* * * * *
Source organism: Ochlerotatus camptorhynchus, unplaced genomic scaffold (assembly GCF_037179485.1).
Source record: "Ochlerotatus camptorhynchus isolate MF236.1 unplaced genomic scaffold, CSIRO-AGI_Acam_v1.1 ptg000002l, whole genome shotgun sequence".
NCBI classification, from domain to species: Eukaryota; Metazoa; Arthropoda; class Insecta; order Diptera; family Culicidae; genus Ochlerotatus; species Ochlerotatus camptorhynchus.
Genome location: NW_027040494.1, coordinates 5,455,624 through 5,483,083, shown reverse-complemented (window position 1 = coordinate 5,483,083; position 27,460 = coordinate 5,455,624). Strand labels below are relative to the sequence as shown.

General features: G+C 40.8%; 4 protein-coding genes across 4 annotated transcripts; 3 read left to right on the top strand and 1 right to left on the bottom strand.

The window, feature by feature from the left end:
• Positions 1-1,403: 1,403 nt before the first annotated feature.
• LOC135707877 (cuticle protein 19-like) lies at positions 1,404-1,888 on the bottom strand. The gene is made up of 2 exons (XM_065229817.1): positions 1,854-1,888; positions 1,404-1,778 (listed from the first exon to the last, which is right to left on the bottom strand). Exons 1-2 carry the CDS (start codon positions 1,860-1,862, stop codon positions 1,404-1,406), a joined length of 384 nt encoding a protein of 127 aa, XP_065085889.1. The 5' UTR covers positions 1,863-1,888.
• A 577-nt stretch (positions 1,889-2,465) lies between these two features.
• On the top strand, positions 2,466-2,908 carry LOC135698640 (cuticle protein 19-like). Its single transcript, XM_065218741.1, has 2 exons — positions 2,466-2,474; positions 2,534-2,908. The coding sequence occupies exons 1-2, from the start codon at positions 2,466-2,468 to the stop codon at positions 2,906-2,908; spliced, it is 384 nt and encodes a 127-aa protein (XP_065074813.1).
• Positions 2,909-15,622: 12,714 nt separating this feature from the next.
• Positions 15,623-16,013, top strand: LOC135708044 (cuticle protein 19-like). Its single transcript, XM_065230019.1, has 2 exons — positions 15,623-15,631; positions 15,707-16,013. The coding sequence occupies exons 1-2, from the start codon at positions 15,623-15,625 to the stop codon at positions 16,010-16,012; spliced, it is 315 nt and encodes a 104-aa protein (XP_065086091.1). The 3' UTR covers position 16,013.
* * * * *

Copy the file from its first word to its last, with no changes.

Source organism: Ochlerotatus camptorhynchus, unplaced genomic scaffold (assembly GCF_037179485.1).
Source record: "Ochlerotatus camptorhynchus isolate MF236.1 unplaced genomic scaffold, CSIRO-AGI_Acam_v1.1 ptg000002l, whole genome shotgun sequence".
NCBI classification, from domain to species: Eukaryota; Metazoa; Arthropoda; class Insecta; order Diptera; family Culicidae; genus Ochlerotatus; species Ochlerotatus camptorhynchus.
Genome location: NW_027040494.1, coordinates 5,455,624 through 5,483,083, shown reverse-complemented (window position 1 = coordinate 5,483,083; position 27,460 = coordinate 5,455,624). Strand labels below are relative to the sequence as shown.

General features: G+C 40.8%; 4 protein-coding genes across 4 annotated transcripts; 3 read left to right on the top strand and 1 right to left on the bottom strand.

The window, feature by feature from the left end:
• Positions 1-1,403: 1,403 nt before the first annotated feature.
• LOC135707877 (cuticle protein 19-like) lies at positions 1,404-1,888 on the bottom strand. The gene is made up of 2 exons (XM_065229817.1): positions 1,854-1,888; positions 1,404-1,778 (listed from the first exon to the last, which is right to left on the bottom strand). Exons 1-2 carry the CDS (start codon positions 1,860-1,862, stop codon positions 1,404-1,406), a joined length of 384 nt encoding a protein of 127 aa, XP_065085889.1. The 5' UTR covers positions 1,863-1,888.
• A 577-nt stretch (positions 1,889-2,465) lies between these two features.
• On the top strand, positions 2,466-2,908 carry LOC135698640 (cuticle protein 19-like). Its single transcript, XM_065218741.1, has 2 exons — positions 2,466-2,474; positions 2,534-2,908. The coding sequence occupies exons 1-2, from the start codon at positions 2,466-2,468 to the stop codon at positions 2,906-2,908; spliced, it is 384 nt and encodes a 127-aa protein (XP_065074813.1).
• Positions 2,909-15,622: 12,714 nt separating this feature from the next.
• Positions 15,623-16,013, top strand: LOC135708044 (cuticle protein 19-like). Its single transcript, XM_065230019.1, has 2 exons — positions 15,623-15,631; positions 15,707-16,013. The coding sequence occupies exons 1-2, from the start codon at positions 15,623-15,625 to the stop codon at positions 16,010-16,012; spliced, it is 315 nt and encodes a 104-aa protein (XP_065086091.1). The 3' UTR covers position 16,013.